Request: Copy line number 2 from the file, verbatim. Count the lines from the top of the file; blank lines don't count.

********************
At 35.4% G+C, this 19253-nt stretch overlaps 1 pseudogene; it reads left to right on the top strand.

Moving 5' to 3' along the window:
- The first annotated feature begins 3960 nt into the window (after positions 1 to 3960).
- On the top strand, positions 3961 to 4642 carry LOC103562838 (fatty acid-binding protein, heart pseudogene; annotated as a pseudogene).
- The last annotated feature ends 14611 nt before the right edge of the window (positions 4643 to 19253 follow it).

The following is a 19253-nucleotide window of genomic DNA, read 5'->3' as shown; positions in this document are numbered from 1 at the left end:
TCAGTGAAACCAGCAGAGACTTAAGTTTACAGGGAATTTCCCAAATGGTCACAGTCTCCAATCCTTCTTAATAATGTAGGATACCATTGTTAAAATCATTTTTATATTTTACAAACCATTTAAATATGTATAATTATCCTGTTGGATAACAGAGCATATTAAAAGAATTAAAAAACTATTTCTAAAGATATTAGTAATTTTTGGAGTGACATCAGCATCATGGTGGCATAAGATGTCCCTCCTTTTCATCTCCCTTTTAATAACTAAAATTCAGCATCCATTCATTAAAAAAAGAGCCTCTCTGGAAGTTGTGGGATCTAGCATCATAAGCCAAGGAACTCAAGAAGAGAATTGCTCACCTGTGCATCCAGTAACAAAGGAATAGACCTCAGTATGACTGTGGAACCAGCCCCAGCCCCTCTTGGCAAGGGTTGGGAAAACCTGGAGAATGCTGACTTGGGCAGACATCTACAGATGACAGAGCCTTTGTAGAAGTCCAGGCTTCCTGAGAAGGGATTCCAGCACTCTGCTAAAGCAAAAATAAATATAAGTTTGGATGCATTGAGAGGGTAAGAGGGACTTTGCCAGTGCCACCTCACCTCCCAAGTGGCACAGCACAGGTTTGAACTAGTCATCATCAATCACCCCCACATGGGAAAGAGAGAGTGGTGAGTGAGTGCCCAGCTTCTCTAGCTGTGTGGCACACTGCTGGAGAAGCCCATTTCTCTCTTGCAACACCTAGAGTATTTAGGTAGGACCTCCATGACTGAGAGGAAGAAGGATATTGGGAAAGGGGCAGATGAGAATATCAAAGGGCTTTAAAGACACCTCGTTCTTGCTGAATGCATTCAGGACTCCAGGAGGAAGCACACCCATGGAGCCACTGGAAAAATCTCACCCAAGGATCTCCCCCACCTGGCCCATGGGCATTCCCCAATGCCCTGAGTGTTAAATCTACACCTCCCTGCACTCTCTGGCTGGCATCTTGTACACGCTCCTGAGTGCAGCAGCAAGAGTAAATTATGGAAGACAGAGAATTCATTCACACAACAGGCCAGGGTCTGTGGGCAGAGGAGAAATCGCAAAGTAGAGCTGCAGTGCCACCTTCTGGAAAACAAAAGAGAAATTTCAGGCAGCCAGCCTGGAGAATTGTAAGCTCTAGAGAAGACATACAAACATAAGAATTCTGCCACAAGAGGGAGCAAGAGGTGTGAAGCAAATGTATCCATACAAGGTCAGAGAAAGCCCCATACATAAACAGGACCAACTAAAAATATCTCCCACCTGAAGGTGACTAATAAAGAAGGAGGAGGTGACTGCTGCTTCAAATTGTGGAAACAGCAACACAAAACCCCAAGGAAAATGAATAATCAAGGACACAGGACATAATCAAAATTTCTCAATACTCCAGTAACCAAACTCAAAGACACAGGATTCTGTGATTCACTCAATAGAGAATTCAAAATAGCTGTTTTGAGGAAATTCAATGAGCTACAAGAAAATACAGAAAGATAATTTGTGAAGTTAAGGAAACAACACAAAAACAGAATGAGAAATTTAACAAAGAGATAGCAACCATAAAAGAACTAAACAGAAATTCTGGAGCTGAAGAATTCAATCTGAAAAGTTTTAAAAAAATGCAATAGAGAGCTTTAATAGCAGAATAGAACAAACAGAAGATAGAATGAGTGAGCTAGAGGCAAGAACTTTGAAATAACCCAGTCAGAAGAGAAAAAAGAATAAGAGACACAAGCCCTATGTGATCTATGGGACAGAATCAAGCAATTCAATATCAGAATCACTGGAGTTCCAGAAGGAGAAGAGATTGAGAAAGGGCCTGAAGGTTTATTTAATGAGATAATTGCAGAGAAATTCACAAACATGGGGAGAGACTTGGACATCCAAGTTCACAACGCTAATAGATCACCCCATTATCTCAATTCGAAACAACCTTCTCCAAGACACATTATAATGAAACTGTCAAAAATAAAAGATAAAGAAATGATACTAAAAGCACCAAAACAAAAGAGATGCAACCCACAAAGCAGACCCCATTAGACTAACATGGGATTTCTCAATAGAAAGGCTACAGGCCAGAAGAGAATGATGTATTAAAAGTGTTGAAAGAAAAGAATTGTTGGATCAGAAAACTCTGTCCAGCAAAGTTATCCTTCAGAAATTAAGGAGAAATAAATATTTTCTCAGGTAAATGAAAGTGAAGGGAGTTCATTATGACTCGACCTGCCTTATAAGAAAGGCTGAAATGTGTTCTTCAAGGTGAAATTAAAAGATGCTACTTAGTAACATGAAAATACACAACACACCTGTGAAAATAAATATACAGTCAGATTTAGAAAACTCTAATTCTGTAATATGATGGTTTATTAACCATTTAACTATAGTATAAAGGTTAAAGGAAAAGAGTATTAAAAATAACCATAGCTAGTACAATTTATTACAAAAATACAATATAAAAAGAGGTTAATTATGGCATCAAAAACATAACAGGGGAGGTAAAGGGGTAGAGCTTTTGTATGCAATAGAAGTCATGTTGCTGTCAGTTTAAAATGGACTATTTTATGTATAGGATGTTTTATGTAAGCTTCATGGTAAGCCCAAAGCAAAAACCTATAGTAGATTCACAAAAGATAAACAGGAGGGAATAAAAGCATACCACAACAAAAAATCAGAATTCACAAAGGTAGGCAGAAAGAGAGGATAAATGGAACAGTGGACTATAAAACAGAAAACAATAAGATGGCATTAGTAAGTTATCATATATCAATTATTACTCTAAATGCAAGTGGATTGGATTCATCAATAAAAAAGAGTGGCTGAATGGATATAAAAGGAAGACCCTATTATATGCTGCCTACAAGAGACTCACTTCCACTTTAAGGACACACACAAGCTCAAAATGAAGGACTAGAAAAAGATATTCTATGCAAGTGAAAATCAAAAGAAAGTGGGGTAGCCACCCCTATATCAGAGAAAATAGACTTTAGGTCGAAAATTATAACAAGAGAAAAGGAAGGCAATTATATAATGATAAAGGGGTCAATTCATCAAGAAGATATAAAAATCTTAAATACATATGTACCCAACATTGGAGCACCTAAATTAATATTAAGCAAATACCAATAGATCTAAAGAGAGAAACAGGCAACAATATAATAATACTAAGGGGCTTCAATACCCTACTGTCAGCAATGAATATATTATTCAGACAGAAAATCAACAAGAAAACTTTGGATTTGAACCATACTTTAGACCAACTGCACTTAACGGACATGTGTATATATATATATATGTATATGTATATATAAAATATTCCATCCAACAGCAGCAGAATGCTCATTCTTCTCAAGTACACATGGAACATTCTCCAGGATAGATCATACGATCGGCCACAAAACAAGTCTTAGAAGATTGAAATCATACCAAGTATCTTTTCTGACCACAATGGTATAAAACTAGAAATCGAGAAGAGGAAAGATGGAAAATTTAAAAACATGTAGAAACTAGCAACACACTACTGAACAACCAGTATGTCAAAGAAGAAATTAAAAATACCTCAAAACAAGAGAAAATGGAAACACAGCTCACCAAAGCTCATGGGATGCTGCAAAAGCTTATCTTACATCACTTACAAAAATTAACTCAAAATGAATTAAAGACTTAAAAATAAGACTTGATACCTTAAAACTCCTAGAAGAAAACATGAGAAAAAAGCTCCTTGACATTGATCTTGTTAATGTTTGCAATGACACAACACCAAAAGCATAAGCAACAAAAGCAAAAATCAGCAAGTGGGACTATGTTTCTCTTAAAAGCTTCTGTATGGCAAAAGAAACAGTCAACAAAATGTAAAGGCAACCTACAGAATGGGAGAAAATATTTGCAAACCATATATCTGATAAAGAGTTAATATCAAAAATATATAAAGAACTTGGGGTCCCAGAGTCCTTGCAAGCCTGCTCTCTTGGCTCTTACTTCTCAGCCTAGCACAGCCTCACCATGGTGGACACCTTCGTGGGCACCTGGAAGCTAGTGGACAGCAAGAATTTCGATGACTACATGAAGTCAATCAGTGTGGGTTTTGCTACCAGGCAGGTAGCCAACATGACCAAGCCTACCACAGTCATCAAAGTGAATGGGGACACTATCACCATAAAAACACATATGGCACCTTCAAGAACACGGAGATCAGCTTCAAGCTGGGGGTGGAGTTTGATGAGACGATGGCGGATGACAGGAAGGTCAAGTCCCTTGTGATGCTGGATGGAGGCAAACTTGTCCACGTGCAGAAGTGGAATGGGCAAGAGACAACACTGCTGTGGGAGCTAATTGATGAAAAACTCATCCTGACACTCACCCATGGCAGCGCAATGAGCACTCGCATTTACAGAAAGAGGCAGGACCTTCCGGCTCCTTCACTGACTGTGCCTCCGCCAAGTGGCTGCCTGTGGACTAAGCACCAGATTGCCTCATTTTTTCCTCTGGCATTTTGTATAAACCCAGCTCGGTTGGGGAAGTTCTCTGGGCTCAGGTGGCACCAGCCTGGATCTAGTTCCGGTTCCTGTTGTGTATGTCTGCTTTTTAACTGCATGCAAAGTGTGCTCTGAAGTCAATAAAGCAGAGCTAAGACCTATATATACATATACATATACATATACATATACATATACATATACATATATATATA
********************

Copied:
Moving 5' to 3' along the window: